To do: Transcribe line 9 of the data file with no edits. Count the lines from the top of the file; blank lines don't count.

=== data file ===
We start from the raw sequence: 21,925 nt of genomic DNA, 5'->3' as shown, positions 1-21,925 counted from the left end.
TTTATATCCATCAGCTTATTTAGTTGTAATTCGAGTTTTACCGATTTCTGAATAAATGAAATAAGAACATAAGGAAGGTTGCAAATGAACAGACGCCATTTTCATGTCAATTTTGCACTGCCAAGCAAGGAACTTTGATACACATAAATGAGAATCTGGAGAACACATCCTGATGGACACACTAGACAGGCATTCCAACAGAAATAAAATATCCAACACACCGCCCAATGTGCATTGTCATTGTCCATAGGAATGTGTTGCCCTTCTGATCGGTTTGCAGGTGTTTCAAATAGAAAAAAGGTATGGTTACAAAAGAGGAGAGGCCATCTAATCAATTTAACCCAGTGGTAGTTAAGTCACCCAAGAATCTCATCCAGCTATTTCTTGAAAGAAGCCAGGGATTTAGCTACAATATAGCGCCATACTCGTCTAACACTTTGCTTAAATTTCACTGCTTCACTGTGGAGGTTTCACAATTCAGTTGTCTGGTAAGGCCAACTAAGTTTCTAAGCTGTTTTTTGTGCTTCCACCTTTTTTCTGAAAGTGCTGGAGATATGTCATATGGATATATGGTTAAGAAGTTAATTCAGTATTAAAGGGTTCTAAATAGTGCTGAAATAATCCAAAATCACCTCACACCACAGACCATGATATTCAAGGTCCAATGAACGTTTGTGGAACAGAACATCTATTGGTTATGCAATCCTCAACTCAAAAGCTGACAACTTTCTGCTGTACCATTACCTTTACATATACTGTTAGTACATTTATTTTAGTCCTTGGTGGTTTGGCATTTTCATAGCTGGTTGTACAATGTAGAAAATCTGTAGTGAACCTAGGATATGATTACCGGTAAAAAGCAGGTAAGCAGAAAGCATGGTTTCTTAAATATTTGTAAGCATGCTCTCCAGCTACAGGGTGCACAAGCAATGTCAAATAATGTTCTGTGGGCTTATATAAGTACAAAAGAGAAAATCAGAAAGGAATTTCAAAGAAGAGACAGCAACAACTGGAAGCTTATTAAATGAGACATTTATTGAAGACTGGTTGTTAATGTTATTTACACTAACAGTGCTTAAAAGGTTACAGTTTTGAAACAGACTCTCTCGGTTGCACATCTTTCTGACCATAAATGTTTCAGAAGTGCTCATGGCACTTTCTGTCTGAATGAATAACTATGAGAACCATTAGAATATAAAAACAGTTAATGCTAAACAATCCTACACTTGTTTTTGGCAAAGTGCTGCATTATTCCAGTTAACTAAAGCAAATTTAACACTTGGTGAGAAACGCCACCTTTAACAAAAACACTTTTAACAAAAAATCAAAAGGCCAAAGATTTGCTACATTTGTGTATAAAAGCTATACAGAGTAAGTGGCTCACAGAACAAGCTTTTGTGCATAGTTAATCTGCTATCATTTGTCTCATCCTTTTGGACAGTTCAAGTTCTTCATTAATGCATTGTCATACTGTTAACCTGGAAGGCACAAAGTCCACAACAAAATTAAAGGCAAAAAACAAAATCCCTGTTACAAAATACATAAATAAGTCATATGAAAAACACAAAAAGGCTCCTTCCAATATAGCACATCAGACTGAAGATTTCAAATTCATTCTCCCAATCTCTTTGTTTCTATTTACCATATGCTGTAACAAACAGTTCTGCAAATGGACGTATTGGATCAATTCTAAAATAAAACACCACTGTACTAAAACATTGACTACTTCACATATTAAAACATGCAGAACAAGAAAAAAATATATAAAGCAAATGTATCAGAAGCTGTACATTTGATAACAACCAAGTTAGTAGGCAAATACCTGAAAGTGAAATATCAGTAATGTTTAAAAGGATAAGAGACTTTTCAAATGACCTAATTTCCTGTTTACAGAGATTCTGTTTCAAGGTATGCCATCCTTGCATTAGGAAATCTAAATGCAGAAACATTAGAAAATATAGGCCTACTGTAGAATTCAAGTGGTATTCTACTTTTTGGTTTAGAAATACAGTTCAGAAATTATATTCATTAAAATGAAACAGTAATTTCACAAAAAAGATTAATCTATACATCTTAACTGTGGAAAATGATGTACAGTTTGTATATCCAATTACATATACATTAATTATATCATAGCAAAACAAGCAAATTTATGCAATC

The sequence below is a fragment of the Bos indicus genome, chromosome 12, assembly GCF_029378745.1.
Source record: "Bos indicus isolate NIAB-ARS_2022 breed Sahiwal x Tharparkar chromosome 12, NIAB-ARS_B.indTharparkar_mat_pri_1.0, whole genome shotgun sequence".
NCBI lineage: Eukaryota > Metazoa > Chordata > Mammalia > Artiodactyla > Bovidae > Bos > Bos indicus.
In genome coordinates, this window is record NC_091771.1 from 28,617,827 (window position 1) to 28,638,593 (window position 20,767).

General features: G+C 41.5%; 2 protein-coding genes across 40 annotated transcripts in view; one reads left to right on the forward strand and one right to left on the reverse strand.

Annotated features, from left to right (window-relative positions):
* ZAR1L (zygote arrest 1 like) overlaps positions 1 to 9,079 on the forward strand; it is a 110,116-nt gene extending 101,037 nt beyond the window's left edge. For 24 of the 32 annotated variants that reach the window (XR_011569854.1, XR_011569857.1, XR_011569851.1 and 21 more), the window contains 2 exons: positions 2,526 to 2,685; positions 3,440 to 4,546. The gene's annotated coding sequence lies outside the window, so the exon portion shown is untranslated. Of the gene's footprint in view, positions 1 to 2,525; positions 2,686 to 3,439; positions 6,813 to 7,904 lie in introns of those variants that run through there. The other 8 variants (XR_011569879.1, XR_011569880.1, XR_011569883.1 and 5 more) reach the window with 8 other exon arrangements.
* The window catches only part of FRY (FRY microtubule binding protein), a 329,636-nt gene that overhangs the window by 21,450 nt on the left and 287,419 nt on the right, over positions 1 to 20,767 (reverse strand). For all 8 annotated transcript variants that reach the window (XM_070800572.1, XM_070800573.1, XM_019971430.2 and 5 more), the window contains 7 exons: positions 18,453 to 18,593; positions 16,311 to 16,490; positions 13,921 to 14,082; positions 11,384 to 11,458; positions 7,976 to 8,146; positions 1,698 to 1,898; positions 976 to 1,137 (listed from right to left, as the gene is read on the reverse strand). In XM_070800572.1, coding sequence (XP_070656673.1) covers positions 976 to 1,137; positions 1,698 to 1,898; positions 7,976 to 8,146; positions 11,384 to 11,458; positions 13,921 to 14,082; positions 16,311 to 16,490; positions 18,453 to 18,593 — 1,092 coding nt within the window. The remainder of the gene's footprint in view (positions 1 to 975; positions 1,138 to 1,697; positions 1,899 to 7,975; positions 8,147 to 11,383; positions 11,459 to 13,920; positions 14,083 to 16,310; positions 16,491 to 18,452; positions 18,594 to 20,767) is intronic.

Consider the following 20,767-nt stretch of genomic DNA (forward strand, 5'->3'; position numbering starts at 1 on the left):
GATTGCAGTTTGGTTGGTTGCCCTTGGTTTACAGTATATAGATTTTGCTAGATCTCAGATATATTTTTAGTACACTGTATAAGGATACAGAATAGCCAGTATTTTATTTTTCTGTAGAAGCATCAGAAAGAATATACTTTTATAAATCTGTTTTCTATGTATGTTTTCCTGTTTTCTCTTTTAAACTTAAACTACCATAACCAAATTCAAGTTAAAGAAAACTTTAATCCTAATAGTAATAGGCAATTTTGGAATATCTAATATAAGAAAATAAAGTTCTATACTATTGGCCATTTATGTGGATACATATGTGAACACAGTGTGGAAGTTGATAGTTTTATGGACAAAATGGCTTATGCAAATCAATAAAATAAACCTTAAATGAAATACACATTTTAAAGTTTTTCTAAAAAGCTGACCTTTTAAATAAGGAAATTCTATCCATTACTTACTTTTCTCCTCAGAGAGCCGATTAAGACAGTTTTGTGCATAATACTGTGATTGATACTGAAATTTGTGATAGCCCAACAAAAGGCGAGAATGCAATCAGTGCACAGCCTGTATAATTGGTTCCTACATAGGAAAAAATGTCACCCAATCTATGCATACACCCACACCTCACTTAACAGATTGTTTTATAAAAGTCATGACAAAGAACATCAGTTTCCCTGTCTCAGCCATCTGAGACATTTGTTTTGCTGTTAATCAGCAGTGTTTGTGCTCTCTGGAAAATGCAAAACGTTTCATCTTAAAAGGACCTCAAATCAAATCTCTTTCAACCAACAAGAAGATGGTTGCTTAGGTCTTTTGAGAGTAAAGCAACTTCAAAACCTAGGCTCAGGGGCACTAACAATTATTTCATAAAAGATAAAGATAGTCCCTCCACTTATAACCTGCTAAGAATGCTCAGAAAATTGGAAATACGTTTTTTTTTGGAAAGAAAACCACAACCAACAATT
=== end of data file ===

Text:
* ZAR1L (zygote arrest 1 like) overlaps positions 1 to 9,079 on the forward strand; it is a 110,116-nt gene extending 101,037 nt beyond the window's left edge. For 24 of the 32 annotated variants that reach the window (XR_011569854.1, XR_011569857.1, XR_011569851.1 and 21 more), the window contains 2 exons: positions 2,526 to 2,685; positions 3,440 to 4,546. The gene's annotated coding sequence lies outside the window, so the exon portion shown is untranslated. Of the gene's footprint in view, positions 1 to 2,525; positions 2,686 to 3,439; positions 6,813 to 7,904 lie in introns of those variants that run through there. The other 8 variants (XR_011569879.1, XR_011569880.1, XR_011569883.1 and 5 more) reach the window with 8 other exon arrangements.